George Hughes

Dates Alive: 1823-1882

Family: Granger, Hemings, Hughes

Occupation: Farmer; Farm manager

George Hughes was related to two important enslaved families at Monticello, the Hemings family through his father and the Granger family through his mother, Ursula Granger Hughes (1787–after 1847).  After Jefferson’s death in 1826, Hughes, his mother, and his siblings remained in slavery at Edgehill, the plantation of Jefferson’s grandson, Thomas Jefferson Randolph; his father was given his freedom unofficially.

After Emancipation in 1865, George Hughes was a farm manager at Edgehill, while his wife, Sarah Jane, was cook at the Edgehill School for Girls.  Hughes was a deacon of the Union Run Baptist church pastored by his brother Rev. Robert Hughes.  In 1870 George Hughes and his friend Lewis Hern, grandson of Monticello slaves David and Isabel Hern, made a successful bid for one hundred acres of Albemarle County farmland.  Hughes and Hern (Hearns) descendants still live on the property today.


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“Sarah Jane Was Very Firm In Her Demands”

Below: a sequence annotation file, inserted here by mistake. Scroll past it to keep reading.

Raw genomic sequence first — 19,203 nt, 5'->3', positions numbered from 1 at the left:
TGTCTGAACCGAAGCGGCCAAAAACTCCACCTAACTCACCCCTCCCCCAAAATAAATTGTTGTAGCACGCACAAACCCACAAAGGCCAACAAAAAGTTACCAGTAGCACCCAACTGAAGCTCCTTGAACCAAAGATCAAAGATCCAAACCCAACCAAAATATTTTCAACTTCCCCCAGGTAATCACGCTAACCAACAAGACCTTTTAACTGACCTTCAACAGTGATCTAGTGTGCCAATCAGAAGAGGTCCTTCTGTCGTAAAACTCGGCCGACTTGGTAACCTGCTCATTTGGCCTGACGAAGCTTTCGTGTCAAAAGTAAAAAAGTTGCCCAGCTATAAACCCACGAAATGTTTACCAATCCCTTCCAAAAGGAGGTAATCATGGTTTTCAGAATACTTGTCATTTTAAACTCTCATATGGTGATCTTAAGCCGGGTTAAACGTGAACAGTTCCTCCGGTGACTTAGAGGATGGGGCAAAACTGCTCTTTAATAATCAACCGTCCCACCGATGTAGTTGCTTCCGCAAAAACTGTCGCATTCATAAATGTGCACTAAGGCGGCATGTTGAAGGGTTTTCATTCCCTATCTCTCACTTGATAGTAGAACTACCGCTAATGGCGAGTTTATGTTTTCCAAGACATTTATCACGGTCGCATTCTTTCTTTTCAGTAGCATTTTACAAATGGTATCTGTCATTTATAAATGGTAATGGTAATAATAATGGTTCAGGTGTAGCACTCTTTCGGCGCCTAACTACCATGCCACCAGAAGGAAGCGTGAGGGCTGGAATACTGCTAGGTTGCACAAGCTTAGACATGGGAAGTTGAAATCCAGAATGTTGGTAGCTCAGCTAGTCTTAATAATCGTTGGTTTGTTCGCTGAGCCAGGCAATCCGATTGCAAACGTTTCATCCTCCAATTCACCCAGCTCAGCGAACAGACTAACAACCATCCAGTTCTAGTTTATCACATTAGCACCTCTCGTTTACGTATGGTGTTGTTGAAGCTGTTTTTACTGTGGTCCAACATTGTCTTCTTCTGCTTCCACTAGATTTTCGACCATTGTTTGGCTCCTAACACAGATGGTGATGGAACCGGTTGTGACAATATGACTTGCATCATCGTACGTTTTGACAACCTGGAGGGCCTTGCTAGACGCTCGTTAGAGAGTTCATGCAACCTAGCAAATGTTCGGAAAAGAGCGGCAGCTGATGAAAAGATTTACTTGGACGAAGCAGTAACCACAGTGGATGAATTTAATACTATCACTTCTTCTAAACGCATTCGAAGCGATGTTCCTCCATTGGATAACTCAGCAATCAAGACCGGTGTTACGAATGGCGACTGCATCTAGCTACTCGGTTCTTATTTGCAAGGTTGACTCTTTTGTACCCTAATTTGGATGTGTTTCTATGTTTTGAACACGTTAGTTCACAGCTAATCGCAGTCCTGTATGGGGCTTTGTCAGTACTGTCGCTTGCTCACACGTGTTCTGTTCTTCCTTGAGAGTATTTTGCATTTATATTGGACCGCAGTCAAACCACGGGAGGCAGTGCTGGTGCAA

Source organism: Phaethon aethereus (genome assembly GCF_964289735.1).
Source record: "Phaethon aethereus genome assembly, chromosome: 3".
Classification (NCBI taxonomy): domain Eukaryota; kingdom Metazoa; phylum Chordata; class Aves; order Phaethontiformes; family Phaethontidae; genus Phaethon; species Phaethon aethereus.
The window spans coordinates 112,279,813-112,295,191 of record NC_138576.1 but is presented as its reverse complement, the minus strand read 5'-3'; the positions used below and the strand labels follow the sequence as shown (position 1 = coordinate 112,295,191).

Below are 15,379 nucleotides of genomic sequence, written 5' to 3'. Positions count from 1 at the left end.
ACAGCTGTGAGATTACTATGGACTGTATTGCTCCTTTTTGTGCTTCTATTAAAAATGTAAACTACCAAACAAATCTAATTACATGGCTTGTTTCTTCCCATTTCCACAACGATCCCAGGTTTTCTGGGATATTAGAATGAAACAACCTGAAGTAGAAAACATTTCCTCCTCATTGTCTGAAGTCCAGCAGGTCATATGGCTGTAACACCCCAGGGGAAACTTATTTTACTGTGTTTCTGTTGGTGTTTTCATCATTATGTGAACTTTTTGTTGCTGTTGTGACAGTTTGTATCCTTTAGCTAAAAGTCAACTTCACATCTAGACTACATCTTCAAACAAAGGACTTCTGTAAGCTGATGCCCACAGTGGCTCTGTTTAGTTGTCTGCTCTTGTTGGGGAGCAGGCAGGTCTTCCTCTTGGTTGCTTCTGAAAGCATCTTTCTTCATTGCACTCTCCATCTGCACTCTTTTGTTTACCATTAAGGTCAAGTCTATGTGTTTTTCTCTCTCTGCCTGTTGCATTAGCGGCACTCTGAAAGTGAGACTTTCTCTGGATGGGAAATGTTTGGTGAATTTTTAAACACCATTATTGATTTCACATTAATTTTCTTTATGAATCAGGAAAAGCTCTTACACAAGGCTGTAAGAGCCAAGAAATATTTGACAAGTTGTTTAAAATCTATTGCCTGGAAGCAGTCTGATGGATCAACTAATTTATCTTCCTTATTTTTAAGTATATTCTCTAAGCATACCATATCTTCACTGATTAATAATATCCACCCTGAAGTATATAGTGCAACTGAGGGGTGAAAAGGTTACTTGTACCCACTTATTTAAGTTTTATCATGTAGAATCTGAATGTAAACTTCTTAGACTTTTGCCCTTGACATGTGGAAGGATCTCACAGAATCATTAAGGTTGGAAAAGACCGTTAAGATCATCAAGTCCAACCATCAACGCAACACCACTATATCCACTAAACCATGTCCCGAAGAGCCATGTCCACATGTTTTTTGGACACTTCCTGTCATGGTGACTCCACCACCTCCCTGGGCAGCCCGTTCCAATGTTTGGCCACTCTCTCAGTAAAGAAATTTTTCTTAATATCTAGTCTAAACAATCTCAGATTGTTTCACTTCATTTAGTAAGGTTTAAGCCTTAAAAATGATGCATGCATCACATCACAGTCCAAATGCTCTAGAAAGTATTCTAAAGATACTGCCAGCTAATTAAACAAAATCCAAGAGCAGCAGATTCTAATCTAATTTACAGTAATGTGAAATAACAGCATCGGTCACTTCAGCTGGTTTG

The rail road hands returning with so much money plays the wild with us; Sarah Jane is dissatisfied with Harriets…
“Sarah Jane Was Very Firm In Her Demands”

In 1871 George Hughes and his wife ask for higher wages from the Randolphs.

“The rail road hands returning with so much money plays the wild with us; Sarah Jane is dissatisfied with Harriets [daughter Harriet Hughes] wages ($4) & was very firm in her demands for more yesterday morn: & last night, George came in & told his master Lewis had engaged to give him $130. certain, & 30. more if he pleased him, but that he could’nt stay for $160 this year, whereupon the Old Gent [Thomas J. Randolph] rose in his wrath, & told him if he could do better to go elsewhere, that he would not give him $130. & he might take his family & move off; they [finally] took time to think of it but your father has heard of a first rate manager in Buckingham, that Tom thinks he may get, & he is pretty much determined to try him.  I mean, if possible, to keep quiet – do’nt begin to know what I shall do without Sarah Jane but try to have faith that Providence will provide.” (Jane N. Randolph, Edgehill, to Ellen Randolph Harrison, 6 Jan. 1871, University of Virginia Library: 1397)